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The Triumph GT6
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It was in 1961 that Triumph launched the Triumph Spitfire onto the market as a direct competitor to the Austin–Healey Sprite. With a twin–carburetted 4–cylinder 1147cc engine driving the rear wheels through a 4–speed gearbox (overdrive became an option), the Triumph Spitfire offered affordable open top driving fun. However, it wasn’t a particularly quick sports car, but that didn’t seem to be the point.

In 1963, with sales of the Spitfire holding strong, Triumph looked to increase model variation of its sports cars, to add to the Triumph TR4 and the Spitfire. Italian car designer, Giovanni Michelotti, who had become well established with Triumph, was asked to come up with a hard top coupé variant of the now very popular Triumph Spitfire.

Michelotti had a production Spitfire delivered to him in Turin to work with. A year later, when he had finished, Michelotti sent the car back to Triumph where it was decided the hard top sports coupé should be called the Triumph Spitfire GT.

Unfortunately, Michellotti’s design had added too much weight to the car for the 63bhp 4–cylinder engine to cope with and so the idea of producing it commercially was postponed.

The 2–Litre Six–Cylinder Triumph Engine

In 1964, however, the Triumph Spitfire GT project was resurrected when it was decided to give it a 2–litre, six–cylinder engine. At the same time the Herald derived Triumph Vitesse was being upgraded from a straight–six 1600cc power unit to a developed 2–litre version. This engine was also being fitted to the new Triumph GT6 Mk1 in redGiovanni Michelotti designed Triumph 2000 saloon.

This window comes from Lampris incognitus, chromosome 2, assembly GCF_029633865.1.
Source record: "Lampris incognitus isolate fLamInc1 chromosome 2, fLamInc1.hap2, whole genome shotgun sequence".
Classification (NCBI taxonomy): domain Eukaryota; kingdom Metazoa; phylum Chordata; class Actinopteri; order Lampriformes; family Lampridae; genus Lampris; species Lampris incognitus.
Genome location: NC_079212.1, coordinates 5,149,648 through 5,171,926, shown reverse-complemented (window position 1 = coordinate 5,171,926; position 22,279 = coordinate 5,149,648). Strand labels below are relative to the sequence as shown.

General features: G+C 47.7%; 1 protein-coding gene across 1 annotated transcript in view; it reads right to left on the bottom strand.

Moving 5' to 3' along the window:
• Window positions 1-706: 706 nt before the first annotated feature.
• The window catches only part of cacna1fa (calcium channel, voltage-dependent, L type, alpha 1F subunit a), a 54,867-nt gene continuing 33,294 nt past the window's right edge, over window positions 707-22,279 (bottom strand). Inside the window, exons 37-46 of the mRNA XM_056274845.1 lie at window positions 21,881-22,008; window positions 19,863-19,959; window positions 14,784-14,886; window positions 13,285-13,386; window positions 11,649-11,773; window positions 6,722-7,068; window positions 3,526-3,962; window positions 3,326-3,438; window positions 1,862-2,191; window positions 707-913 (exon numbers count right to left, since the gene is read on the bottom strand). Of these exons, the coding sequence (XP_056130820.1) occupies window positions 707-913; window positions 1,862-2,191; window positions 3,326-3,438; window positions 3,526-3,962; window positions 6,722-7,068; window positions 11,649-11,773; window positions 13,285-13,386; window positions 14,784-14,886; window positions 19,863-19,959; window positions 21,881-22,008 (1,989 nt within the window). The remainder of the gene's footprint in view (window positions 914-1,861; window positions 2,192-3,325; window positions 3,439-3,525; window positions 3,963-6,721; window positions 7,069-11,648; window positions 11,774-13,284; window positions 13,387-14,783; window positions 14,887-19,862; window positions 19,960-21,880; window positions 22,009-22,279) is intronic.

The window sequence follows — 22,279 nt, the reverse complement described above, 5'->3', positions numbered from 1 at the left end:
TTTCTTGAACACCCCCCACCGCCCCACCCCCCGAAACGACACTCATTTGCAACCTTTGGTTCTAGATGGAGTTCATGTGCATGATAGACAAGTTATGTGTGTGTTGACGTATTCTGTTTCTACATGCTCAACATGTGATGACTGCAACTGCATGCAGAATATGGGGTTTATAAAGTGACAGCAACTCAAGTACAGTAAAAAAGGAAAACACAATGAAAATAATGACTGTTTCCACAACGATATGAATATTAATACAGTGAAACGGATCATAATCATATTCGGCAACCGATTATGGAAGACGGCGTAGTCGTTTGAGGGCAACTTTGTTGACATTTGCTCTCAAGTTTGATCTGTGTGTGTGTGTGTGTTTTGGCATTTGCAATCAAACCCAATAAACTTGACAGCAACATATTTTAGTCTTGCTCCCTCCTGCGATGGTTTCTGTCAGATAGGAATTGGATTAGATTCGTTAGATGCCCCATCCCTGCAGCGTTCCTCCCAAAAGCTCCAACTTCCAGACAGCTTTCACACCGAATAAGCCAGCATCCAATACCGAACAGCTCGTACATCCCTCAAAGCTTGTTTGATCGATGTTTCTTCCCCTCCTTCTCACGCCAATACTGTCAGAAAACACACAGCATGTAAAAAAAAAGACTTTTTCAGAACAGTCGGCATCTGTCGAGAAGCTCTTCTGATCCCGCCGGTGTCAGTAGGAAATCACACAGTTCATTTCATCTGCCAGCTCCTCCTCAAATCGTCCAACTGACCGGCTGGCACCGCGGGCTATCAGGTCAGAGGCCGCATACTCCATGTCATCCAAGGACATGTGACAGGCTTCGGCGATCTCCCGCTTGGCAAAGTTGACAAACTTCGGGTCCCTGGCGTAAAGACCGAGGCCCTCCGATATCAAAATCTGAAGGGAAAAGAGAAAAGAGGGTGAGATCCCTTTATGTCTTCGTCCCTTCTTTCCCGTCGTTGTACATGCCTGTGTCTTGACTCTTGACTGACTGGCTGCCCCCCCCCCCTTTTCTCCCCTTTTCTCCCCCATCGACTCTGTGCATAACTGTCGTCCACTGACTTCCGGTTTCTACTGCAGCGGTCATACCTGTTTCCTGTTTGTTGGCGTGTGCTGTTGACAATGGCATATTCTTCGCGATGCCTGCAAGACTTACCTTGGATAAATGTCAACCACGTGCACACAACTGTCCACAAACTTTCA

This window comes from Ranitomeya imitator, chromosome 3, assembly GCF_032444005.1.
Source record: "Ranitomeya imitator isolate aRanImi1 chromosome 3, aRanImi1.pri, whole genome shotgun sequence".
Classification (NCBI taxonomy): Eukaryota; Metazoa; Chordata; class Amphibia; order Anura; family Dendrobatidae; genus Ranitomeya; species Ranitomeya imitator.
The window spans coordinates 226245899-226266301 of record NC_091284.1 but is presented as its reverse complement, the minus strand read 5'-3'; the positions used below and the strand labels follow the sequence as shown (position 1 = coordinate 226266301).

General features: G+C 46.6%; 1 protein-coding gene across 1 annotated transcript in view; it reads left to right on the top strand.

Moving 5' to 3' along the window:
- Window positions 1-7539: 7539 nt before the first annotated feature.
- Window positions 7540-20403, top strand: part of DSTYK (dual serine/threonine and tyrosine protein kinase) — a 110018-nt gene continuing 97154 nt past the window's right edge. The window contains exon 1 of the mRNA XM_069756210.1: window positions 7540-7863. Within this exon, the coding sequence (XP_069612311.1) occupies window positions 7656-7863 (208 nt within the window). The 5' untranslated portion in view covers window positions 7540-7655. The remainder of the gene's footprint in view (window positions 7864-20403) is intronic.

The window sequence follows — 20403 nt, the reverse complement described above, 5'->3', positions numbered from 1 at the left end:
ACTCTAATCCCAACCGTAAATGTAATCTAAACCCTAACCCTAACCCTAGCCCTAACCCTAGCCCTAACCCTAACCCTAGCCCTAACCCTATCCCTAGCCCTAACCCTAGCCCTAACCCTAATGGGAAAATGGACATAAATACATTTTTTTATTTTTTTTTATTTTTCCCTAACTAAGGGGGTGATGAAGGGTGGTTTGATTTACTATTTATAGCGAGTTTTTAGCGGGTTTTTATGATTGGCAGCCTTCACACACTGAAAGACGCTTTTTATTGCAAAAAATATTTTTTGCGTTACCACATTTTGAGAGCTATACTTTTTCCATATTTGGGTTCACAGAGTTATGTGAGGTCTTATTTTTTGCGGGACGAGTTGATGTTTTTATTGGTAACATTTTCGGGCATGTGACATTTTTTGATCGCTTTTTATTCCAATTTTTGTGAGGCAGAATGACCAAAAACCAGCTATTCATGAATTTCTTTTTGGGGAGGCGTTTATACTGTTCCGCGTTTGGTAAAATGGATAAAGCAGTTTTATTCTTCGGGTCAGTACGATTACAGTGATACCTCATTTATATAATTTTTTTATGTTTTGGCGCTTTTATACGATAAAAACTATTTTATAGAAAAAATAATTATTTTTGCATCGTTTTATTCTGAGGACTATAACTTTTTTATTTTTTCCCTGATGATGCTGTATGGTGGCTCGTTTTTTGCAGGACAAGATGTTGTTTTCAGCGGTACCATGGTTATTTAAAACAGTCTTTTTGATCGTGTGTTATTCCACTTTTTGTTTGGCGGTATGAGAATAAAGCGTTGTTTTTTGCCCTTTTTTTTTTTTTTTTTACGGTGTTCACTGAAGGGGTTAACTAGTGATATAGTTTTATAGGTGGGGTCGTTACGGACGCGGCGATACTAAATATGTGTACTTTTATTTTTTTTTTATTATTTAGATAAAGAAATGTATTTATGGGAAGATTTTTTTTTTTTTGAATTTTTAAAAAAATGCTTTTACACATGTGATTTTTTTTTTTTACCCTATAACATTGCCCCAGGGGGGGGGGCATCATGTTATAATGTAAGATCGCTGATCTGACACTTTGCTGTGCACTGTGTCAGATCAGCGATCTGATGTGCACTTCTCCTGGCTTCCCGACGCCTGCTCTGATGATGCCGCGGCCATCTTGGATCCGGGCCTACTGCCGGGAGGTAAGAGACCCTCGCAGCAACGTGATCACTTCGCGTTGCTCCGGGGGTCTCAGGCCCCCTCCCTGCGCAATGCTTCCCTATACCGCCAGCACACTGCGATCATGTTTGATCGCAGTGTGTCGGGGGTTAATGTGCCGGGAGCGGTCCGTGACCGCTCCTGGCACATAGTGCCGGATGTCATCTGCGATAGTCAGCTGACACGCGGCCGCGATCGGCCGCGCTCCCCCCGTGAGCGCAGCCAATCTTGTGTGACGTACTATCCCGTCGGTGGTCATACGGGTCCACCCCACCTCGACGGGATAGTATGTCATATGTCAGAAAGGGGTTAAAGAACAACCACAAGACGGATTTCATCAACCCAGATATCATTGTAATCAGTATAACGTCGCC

Getting the straight six–cylinder engine into what was the engine bay of a Triumph Spitfire, and with all the ancillary components, required a bit of juggling.

However, by shortening the propeller shaft, moving the gearbox mountings further back, and designing a new cooling system, the engineers managed to do it. The one–piece front of the car, which formed the bonnet, had to be modified with a bulge along its centre, so as to clear the front of the engine rocker cover.

The 2–litre version of the Spitfire GT was branded as the Triumph GT6, with the No.6 denoting the six–cylinder engine, and assembly of the production cars began in July 1966. By 1967, a build rate between five and six hundred cars per month had been achieved.

Triumph GT6 Mk2

Triumph GT6 Mk2 in redIn autumn 1968, the Triumph GT6 Mk2 was introduced and this had revised front end styling that matched that of the Triumph Spitfire Mk3.

The Triumph GT6 had been little more than a Spitfire with a 2–litre engine, a hard top coupé body with a bulge in the bonnet. Therefore, it shared the same chassis and same independent suspension design. Consequently, and right from the start, there were customer complaints about the rear wheel tuck–under problems associated with the Triumph swing axle rear suspension system.

To counter this, the Triumph GT6 Mk2 was fitted with an advanced rear suspension layout. This involved a reversed lower wishbone and double–jointed drive shafts. The resulting effect to the handling was most impressive. However, the modification was never made to the Triumph Spitfire, which had to wait for its upgrade in the form of the Mk4, launched in 1970.

The Mk2 GT6 acquired a new cylinder head, borrowed from the Triumph TR5, and together with a revised camshaft profile, power output was increased from 95bhp @ 5000rpm to 104bhp @ 5300rpm. Top speed was listed as 117mph and 0–60 as coming up in 10.1 seconds. By contrast, the rival MGB could manage 105mph with a 0–60 time of 13–seconds.

In early 1970 the Mk2 GT6 was given a trim upgrade, which included new reclining seats, a matt black facia surround, a new steering wheel and new badges.

Triumph GT6 Mk3

Triumph GT6 Mk3 in red and with wire wheelsIn November 1970, the Triumph GT6 Mk3 was launched, incorporating all the body styling features of the Spitfire Mk4. Although the bonnet still retained the bulge along its centre, this has been somewhat flattened out to be less prominent.